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Opinion: How to handle customers who waste your time

Smart Ways Series

Posted online

One topic getting too little attention is how to handle customers or prospective customers who waste the company’s time.

On one hand, time spent with customers is frequently productive. Customer communications help foster positive relationships, build trust, increase loyalty and gain future revenues. Unfortunately, if it’s permitted, some customers also will waste significant amounts of your time.

Some of the most common customer time wasters are excessive small talk, discussions not fitting your offering, debating company purchase or shipping requirements, routine price shopping and uncertain timelines.

Let’s be honest, customer time wasters occur because we allow it. What’s more, many, if not most, employees aren’t trained how to handle these situations.

How much time or dollars does the average business lose from time wasters? That’s hard to say. Clearly, the cost to a business can accumulate quickly.

For example, if an employee wastes 20 minutes a day on small talk, it will accumulate to over 80 hours a year. Think about that, two full weeks of productivity potentially gone. Now, multiply 80 hours by the number of employees likely to experience time-wasting customers, and then multiply by an average hourly rate to see what it’s costing your company.

I’ve asked audiences to do the math during speeches or during client coaching sessions. Many are shocked, while others aren’t surprised. And yet, virtually no one is doing anything about the problem. Why?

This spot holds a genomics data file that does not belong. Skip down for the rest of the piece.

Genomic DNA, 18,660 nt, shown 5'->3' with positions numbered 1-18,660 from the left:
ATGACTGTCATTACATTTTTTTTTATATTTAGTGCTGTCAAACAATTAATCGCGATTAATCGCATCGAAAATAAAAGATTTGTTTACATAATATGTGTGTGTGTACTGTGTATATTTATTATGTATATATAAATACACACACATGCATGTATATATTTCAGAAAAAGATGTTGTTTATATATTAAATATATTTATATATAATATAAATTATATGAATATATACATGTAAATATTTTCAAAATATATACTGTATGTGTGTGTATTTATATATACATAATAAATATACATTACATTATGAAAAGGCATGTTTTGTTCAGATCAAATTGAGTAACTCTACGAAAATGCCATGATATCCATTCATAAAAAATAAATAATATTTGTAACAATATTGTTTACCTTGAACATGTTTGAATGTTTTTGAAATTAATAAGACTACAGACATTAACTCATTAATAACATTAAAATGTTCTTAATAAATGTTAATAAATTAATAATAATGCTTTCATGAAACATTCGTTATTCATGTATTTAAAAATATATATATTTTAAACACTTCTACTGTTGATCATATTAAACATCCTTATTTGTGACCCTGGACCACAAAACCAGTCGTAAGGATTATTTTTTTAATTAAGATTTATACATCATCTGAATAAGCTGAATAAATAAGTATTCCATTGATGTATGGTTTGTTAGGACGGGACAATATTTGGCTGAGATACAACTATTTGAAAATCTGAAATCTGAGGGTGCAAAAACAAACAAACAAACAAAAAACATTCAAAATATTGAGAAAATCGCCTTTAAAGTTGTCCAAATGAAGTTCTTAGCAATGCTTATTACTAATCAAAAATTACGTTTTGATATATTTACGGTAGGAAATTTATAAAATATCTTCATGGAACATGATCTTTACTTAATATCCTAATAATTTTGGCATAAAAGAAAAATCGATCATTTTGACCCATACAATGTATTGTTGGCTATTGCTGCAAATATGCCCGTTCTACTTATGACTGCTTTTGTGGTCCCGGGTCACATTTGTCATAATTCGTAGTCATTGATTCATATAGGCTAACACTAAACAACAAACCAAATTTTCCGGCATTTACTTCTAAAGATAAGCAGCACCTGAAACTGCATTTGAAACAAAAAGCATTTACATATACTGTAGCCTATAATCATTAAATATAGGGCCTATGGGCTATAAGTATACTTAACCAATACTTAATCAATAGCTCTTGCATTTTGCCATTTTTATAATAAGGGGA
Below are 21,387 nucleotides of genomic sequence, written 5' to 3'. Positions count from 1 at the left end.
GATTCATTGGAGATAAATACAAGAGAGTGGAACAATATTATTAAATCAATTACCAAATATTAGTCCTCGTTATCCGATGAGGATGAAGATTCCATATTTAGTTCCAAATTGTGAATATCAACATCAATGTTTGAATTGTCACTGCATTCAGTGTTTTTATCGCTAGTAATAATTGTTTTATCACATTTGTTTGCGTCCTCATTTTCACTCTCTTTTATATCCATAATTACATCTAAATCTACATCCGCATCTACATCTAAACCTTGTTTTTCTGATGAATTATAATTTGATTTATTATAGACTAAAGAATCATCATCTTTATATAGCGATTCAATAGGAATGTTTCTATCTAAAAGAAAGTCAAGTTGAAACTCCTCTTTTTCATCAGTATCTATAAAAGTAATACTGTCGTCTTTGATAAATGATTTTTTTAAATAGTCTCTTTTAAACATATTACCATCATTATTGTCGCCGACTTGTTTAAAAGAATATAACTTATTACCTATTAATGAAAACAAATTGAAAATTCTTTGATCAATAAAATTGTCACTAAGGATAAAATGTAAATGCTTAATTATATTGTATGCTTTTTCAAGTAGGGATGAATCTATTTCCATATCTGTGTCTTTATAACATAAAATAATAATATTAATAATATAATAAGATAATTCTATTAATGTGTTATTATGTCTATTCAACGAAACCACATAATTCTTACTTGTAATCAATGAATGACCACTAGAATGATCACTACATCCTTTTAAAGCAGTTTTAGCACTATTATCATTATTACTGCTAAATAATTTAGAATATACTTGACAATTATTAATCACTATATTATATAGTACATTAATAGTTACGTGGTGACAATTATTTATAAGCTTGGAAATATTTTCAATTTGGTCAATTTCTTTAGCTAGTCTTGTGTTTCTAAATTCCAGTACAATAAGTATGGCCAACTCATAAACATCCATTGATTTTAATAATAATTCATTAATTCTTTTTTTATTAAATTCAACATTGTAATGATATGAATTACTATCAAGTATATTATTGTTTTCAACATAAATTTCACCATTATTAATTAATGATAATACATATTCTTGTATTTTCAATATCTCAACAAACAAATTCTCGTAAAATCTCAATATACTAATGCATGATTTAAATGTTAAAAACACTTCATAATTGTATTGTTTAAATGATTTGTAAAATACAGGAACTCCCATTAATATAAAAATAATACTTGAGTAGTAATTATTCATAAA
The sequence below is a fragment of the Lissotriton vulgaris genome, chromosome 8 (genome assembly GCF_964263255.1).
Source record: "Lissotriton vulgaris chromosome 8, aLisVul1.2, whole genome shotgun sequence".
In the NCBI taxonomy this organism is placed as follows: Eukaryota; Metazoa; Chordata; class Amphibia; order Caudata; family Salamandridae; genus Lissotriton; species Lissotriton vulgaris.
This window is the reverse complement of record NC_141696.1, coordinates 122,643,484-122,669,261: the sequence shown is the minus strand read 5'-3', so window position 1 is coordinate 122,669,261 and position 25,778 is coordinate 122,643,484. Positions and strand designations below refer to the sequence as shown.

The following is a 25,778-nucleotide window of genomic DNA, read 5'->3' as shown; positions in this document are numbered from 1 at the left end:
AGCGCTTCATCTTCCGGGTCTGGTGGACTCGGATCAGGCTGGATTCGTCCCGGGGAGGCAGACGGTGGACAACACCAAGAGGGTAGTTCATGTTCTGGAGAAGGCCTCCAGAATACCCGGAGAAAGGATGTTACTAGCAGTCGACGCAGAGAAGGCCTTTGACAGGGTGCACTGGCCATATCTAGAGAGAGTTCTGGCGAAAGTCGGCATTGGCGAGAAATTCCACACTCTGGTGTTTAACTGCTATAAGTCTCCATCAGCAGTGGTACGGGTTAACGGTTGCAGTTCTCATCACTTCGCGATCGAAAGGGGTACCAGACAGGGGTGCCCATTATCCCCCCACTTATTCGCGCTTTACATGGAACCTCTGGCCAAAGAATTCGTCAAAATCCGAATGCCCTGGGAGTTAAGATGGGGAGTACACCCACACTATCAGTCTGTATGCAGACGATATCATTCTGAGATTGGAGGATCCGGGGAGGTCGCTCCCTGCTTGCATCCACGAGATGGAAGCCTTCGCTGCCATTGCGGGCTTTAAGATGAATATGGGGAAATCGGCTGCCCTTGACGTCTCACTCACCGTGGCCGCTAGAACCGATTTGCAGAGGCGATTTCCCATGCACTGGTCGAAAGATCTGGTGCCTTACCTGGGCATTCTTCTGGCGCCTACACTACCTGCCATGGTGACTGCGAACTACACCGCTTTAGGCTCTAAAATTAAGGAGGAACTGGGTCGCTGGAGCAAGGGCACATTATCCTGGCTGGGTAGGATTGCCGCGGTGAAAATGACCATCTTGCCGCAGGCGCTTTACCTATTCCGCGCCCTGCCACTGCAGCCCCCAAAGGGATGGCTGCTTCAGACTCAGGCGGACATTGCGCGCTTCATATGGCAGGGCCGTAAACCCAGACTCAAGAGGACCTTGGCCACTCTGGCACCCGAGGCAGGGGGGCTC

One possible reason is because getting time with a customer or prospect is what every prosperous company desires; it’s their lifeblood. Since no one wants to risk losing a good customer when trying to handle a tricky situation, it’s often easier to avoid the problem by doing nothing.

Here are five ways to manage customer time wasters while still giving friendly service.

1. Communicate your limitations of time. Whenever customers engage in endless small talk, offer a legitimate reason for needing to end the conversation quickly, such as, “I have a customer appointment in five minutes.” This helps smooth over the customer’s feelings and lets you juggle multiple customer needs.

2. Ask if you can set a follow-up conversation. When it’s not possible to help them, as in the previous “appointment” example, ask for a convenient time to have a follow-up conversation. This leaves customers feeling like you really want to help and builds goodwill.

3. Find out the urgency. Try asking something like, “Are you placing an order for this right now? Or is it something you’re just thinking about and want some ballpark prices?”  This allows you to establish the priority, determine whether you should handle it yourself or if referring it to someone else would be better. A side benefit is it may accelerate the customer’s desire for your product.  

4. Set the expectations. Explaining how you operate, how to best reach you and your normal working hours may seem unnecessary, but they set helpful parameters for customer expectations.

5. Use customer-benefit language. To avoid giving a customer the feeling you are putting them off or don’t value their business, use verbiage like, “To provide you with excellent service, let me …,” or, “Your business is very important to us, can I have Tom call you tomorrow morning?” This helps convey a strong interest in your customer’s business, while providing a way to control your time.

Time is money and wasting time means wasting money. It’s essential to limit time wasters caused by customers, but also do it with friendly service.

Consultant and professional speaker Mark Holmes is president of Springfield-based Consultant Board Inc. and He’s also the author of “The Five Rules of Megavalue Selling.” He can be reached at


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